On Saturday afternoon, as a Park Slope woman ran to the Union Street subway station to catch the R train on Fourth Avenue, two people were trying to control a small, white dog that was barking and lunging on the sidewalk this past Saturday afternoon.
Irin Carmon, who a staff writer for Salon, tried to keep her distance from the excited pooch. However, Carmon was not able to avoid the confrontation before she took the descent into the subway, which ended in a small puncture wound behind her knee.
“It didn’t bite me in any kind of crazy way, I didn’t even know I was bitten,” Carmon told Patch in an interview on Monday. “I was late for an appointment and the owners were already halfway down the block.”
The canine, described as a “fluffy white dog” on Carmon’s blog and believed to be either a Maltese or a Bichon Frise, scratched her on her lower calf and bit her on the inside of her left knee.
Carmon said that two people holding the dog also had German Shepard. She said that the handlers were a man and a woman, both Asian and around 35 to 50 years old. The attack, Carmon said, was unprovoked.
“I saw that they were having trouble controlling their two dogs and I was trying to steer clear,” Carmon said. “So, I walked as far away as I could on the width of the sidewalk, but the leash was long enough for the dog to lunge at me.”
That’s when the dog bit her.
“I stopped, I was very disoriented and dazed because it hurt,” she said, explaining that she is angry at herself for deciding not to pursue the owners and find out if the dog is up-to-date with all of its vaccines, especially rabies.
Right after the attack she inspected her legs. When she did not see any holes in her tights, she rolled up her pant leg and found a scratch, but it didn’t break the skin.
Later on, she discovered a bite mark, which did in fact break the skin.
“You could see blood, but it wasn’t gushing. It’s a tiny bite, and normally I wouldn’t go to the hospital,” she said, explaining she was told to have it checked out after she sent a picture of the wound to a friend who is a doctor.
Since she was in Manhattan, she went to St. Luke’s emergency room to get a medical opinion. There, the doctor told her although she probably doesn’t have rabies, she should still get the shot.
“The doctor said that the number one risk of contracting rabies is if ‘a raccoon attached itself to your head, or if you were in the woods and a dog came out of nowhere and bit you, and then died in front of you,’” Carmon said, relating what the doctor told her.
He then said, “‘It’s a fairly low probability, but on the other hand, rabies is 100-percent fatal and maybe you don’t want to take that chance.’”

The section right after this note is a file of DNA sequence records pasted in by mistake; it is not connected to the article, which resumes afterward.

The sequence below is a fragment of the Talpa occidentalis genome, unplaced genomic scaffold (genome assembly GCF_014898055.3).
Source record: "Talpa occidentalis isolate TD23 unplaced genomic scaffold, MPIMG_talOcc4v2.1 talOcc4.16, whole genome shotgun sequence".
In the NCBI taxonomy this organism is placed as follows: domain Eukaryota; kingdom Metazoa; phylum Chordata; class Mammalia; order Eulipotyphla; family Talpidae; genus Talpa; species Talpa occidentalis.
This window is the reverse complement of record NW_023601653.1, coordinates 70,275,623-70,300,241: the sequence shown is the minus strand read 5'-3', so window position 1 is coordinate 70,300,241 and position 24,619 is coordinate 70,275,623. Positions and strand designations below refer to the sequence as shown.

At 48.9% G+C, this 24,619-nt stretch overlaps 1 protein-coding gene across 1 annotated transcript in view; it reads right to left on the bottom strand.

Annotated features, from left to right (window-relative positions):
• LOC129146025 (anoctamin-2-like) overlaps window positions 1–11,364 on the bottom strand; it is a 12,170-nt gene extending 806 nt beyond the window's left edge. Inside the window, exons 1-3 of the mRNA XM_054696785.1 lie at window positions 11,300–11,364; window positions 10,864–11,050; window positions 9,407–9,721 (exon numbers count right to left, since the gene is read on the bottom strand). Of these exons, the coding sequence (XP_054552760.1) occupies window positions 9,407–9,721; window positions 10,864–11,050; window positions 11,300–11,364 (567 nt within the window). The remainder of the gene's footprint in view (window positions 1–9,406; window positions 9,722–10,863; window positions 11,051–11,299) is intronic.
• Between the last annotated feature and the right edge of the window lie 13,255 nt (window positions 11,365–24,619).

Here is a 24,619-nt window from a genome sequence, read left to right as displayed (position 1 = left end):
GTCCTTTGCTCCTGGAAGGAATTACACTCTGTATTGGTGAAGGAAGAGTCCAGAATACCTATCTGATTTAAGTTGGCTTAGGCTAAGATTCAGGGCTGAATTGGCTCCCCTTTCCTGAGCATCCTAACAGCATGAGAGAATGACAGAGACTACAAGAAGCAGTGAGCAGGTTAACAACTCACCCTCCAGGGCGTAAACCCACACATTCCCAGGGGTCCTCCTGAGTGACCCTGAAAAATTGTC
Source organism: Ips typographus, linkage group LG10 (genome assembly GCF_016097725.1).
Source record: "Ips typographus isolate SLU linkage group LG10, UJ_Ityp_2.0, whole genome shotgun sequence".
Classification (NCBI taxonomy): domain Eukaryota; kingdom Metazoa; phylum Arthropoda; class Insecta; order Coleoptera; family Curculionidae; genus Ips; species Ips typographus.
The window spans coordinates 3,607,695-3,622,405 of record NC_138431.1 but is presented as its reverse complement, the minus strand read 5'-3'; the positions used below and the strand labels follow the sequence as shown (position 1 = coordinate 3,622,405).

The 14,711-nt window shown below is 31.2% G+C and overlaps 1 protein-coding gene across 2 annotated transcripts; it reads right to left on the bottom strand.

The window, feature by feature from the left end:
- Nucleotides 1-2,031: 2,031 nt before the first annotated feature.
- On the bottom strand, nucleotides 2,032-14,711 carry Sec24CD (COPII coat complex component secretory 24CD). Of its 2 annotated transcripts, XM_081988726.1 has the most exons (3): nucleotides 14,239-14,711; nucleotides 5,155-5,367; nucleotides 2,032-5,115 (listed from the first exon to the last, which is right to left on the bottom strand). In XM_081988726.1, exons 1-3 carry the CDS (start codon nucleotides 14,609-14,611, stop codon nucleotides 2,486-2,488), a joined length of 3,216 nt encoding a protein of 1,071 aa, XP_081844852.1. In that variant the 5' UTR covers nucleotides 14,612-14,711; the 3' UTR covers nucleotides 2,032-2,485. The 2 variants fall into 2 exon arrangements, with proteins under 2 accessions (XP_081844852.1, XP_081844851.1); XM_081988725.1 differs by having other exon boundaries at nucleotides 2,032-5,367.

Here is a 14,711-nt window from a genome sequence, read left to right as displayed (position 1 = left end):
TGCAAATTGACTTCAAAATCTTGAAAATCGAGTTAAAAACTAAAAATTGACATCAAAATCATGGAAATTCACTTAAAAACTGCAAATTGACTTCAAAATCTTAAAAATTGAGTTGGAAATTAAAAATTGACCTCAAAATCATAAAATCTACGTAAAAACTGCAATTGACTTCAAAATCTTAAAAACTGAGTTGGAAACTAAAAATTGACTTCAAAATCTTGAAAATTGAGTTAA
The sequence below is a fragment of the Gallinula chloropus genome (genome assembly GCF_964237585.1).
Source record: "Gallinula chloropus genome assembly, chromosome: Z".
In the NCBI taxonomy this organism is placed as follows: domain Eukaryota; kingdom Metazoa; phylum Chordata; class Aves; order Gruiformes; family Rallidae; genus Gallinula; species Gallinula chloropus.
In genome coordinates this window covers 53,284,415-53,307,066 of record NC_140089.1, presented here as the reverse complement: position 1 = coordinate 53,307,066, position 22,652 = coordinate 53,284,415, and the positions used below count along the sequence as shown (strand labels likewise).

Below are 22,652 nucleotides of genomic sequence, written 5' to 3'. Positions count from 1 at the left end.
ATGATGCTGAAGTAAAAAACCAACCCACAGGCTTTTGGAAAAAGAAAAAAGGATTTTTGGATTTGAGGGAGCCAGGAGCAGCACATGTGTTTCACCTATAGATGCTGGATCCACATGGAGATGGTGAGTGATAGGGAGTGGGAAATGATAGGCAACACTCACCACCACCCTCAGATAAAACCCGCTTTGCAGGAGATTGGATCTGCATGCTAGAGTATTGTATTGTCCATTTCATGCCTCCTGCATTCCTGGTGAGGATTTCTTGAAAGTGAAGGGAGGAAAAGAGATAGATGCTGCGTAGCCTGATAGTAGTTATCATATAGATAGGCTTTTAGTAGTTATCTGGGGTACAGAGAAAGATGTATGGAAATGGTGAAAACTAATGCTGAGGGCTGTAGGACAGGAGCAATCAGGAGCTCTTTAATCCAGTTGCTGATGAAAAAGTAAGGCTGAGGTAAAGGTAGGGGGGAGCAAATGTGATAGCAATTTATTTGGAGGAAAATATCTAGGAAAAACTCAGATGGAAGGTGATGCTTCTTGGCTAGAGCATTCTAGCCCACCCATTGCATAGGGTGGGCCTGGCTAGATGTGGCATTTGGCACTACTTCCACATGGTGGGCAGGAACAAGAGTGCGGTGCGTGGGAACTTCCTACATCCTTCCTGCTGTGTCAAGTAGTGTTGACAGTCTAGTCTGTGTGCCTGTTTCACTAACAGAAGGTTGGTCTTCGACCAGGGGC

Carmon now has ten days to get the shot, if she actually does have rabies, for the vaccine to keep her from dying.
After she left the hospital, she decided to take to Twitter and Facebook to solicit help in finding the owners and to find out if the dog is up-to-date with its rabies vaccination.
A fellow writer, Felix Salmon, posted on her Facebook wall that she probably doesn’t have to worry.
Dogs with rabies, 2012: zero. Dogs with rabies, 2011: zero. Dogs with rabies, 2010: zero. Dogs with rabies, 2009: zero…You get the picture.
Salmon got the information from the New York City Department of Health and Mental Hygiene, where it shows data from 2005 through 2012. During those years, there have been no cases of rabid canines.
Another friend on Twitter, with the handle @canislatrans, told her that if she needs to get the vaccine, she should not sweat it since the injections today are not nearly as painful as they used to be.
rabies shots are almost pain free these days. Not something to stress over, i promise.
However, Carmon is still not looking forward to getting the vaccine, which involves three rounds of multiple injections and side effects of flu-like symptoms.
“The idea of taking this week off from work because some little dog bit me is infuriating,” she said. “So I figured I’d make a good effort to find the dog and if I cannot, I’ll get the shot.”
According to the Centers for Disease Control and Prevention website, in 2010, 48 states and Puerto Rico reported 6,153 cases of rabies in animals and 2 human cases.
The CDC also reports that in this century, the number of human deaths in the United States attributed to rabies has declined from 100 or more each year to an average of 2 or 3 each year.
Even though it is extremely unlikely that the dog is rabid, professionals agree that Carmon should get the shot. In an article published in Reuters this Sept., a Costa Mesa veterinarian, Dr. Bruce Bauersfeld, said that, "the biggest cause of rabies death in humans is from unvaccinated dogs.”
While Carmon visited various businesses along Fourth Avenue, around where the dog bit her, she stopped into her dry cleaners. The owner of the shop gave her a little bit a hope:
“‘You know, if I was going to get bitten by a dog I’d want to get bitten in Park Slope,’” she said the man told her, explaining that he believes Park Slopers take good care of their pets and will likely get them vaccinated.
However, Carmon will probably not take the chance:
“Do you really want to leave it up to the one-in-a-million chance if you know that you would die?” she said.
If you have any information about the dog or its owners, please let us know! E-mail any tips to: Will.Yakowicz@Patch.com.